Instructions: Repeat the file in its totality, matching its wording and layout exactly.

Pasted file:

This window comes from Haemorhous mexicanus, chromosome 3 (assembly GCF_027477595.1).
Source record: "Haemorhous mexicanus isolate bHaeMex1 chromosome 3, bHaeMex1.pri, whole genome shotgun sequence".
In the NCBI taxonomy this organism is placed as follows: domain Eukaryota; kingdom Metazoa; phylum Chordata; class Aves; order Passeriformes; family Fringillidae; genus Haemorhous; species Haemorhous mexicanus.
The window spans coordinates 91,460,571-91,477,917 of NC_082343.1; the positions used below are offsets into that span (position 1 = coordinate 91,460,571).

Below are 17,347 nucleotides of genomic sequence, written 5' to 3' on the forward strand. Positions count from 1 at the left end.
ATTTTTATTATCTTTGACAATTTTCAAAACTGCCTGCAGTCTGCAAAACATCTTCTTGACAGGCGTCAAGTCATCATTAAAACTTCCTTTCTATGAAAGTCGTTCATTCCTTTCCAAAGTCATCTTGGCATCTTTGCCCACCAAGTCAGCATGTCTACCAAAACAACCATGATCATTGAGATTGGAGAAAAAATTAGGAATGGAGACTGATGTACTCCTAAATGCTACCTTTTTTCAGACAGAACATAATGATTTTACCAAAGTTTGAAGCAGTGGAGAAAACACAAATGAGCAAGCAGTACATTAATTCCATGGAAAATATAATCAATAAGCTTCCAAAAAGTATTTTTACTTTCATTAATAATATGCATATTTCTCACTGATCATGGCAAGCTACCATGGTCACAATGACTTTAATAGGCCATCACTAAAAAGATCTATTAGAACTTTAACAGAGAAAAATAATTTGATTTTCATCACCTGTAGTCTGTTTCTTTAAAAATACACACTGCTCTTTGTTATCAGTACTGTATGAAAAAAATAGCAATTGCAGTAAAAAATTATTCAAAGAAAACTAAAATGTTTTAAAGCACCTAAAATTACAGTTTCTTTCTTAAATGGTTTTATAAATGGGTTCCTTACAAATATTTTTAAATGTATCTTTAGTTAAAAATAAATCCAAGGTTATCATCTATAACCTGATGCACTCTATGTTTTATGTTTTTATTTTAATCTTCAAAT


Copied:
This window comes from Haemorhous mexicanus, chromosome 3 (assembly GCF_027477595.1).
Source record: "Haemorhous mexicanus isolate bHaeMex1 chromosome 3, bHaeMex1.pri, whole genome shotgun sequence".
In the NCBI taxonomy this organism is placed as follows: domain Eukaryota; kingdom Metazoa; phylum Chordata; class Aves; order Passeriformes; family Fringillidae; genus Haemorhous; species Haemorhous mexicanus.
The window spans coordinates 91,460,571-91,477,917 of NC_082343.1; the positions used below are offsets into that span (position 1 = coordinate 91,460,571).

Below are 17,347 nucleotides of genomic sequence, written 5' to 3' on the forward strand. Positions count from 1 at the left end.
ATTTTTATTATCTTTGACAATTTTCAAAACTGCCTGCAGTCTGCAAAACATCTTCTTGACAGGCGTCAAGTCATCATTAAAACTTCCTTTCTATGAAAGTCGTTCATTCCTTTCCAAAGTCATCTTGGCATCTTTGCCCACCAAGTCAGCATGTCTACCAAAACAACCATGATCATTGAGATTGGAGAAAAAATTAGGAATGGAGACTGATGTACTCCTAAATGCTACCTTTTTTCAGACAGAACATAATGATTTTACCAAAGTTTGAAGCAGTGGAGAAAACACAAATGAGCAAGCAGTACATTAATTCCATGGAAAATATAATCAATAAGCTTCCAAAAAGTATTTTTACTTTCATTAATAATATGCATATTTCTCACTGATCATGGCAAGCTACCATGGTCACAATGACTTTAATAGGCCATCACTAAAAAGATCTATTAGAACTTTAACAGAGAAAAATAATTTGATTTTCATCACCTGTAGTCTGTTTCTTTAAAAATACACACTGCTCTTTGTTATCAGTACTGTATGAAAAAAATAGCAATTGCAGTAAAAAATTATTCAAAGAAAACTAAAATGTTTTAAAGCACCTAAAATTACAGTTTCTTTCTTAAATGGTTTTATAAATGGGTTCCTTACAAATATTTTTAAATGTATCTTTAGTTAAAAATAAATCCAAGGTTATCATCTATAACCTGATGCACTCTATGTTTTATGTTTTTATTTTAATCTTCAAAT